Manzanita (Arctostaphylos manzanita)

[ Trees > Hardwoods . . . ]      Forest Types: Multiple


California shrub with distinctive red-brown bark and spreading branches; sometimes attaining "tree height."

by Michael Kuo

Whether or not California's manzanita qualifies as a "tree" is up for grabs . . . but many mushrooms are mycorrhizal with it, so it is an important bush (shrub? tree-let?) for mushroom collectors.

Habitat: Usually in dry areas; often on slopes and in canyons; mixed with hardwoods and/or conifers; California.

Stature: A shrub or shrub-like tree; to 20 feet high; trunks to 6 inches in diameter; branches spreading outwards.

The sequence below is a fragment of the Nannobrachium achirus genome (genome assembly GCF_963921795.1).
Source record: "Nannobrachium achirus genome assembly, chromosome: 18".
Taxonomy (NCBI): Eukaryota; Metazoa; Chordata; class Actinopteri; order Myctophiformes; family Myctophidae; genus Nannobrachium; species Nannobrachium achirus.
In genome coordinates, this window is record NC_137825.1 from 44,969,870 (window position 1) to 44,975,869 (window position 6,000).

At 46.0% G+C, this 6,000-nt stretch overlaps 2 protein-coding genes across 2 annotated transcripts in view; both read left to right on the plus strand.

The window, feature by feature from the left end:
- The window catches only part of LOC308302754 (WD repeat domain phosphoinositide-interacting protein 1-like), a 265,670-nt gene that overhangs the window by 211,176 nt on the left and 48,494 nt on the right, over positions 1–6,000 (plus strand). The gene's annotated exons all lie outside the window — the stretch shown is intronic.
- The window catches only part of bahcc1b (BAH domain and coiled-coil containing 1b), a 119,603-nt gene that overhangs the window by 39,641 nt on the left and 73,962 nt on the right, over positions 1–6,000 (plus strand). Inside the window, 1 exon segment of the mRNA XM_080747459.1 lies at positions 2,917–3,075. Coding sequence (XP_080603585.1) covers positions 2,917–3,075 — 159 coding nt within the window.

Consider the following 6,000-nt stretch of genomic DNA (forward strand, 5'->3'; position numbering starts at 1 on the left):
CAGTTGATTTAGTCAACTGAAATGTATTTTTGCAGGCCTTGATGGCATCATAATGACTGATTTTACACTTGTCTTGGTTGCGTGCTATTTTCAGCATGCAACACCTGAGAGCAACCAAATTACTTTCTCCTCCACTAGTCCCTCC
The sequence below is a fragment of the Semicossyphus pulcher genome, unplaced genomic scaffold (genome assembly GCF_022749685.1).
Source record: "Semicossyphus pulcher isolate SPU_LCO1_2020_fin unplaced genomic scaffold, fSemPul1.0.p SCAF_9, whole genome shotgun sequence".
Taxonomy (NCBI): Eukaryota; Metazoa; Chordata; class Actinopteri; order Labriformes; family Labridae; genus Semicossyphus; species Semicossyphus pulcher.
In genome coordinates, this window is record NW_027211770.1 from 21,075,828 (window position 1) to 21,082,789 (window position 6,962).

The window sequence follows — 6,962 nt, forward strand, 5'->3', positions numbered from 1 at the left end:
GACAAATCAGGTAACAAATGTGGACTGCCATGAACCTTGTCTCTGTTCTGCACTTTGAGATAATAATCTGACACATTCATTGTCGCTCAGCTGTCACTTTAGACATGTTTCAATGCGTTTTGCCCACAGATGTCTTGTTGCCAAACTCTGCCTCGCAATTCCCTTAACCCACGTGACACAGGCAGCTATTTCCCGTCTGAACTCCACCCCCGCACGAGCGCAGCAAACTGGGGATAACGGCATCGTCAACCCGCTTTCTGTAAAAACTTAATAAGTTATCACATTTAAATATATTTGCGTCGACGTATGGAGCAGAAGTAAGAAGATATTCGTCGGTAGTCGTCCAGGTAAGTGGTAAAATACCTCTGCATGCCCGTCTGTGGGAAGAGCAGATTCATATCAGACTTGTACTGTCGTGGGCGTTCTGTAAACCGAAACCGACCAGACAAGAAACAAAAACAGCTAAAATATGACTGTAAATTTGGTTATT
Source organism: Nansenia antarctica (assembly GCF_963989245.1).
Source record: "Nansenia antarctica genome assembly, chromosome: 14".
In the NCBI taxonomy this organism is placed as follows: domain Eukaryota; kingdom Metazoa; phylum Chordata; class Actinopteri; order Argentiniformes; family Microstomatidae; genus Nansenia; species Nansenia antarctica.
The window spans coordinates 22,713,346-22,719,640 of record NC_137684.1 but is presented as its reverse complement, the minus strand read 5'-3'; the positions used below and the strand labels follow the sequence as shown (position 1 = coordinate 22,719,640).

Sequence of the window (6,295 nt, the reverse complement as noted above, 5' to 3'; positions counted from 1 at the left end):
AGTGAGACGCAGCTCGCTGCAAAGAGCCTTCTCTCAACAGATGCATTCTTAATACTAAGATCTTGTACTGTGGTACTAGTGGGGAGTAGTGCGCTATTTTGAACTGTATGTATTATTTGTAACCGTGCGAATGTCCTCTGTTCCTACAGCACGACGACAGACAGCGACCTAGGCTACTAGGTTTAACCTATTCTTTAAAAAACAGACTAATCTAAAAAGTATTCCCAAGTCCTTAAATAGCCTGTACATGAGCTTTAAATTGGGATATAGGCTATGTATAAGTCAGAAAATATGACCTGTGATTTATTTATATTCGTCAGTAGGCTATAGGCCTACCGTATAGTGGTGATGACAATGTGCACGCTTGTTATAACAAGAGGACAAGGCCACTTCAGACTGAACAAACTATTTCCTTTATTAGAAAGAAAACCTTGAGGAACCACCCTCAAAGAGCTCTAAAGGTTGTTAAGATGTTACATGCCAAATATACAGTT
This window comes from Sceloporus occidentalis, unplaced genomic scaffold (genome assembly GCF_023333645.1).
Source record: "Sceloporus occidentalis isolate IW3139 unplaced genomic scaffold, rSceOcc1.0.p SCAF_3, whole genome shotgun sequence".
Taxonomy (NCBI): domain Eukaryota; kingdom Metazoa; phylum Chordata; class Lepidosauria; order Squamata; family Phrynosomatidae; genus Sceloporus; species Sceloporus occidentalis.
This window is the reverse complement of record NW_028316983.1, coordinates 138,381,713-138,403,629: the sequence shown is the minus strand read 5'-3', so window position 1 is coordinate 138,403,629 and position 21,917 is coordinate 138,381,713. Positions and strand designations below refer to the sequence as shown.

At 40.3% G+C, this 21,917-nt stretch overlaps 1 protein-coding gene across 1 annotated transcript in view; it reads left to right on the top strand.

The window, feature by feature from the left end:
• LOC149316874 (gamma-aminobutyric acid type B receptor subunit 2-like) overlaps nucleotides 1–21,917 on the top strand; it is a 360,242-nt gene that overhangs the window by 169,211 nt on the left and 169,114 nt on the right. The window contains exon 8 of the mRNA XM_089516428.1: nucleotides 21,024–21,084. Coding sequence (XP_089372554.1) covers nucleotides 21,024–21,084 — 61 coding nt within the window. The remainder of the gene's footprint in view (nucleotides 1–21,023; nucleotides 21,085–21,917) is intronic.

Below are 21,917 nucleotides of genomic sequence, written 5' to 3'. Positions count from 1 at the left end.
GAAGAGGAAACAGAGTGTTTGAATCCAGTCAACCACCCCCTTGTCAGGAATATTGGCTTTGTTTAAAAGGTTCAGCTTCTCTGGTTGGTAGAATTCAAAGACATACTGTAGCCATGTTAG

Leaves: Evergreen; to 2 inches long; unlobed; not toothed; pale green.

Bark: Dark red-brown; smooth.

Fruit: A small white to reddish brown berry.

(References consulted)

Frequent Mushroom Associates:

Amanita gemmata; Leccinum manzanitae; Tricholoma pardinum; Tricholoma saponaceum; and many others.


Arctostaphylos manzanita

Arctostaphylos manzanita

Arctostaphylos manzanita

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Cite this page as:

Kuo, M. (2005, September). Manzanita (Arctostaphylos manzanita). Retrieved from the MushroomExpert.Com Web site: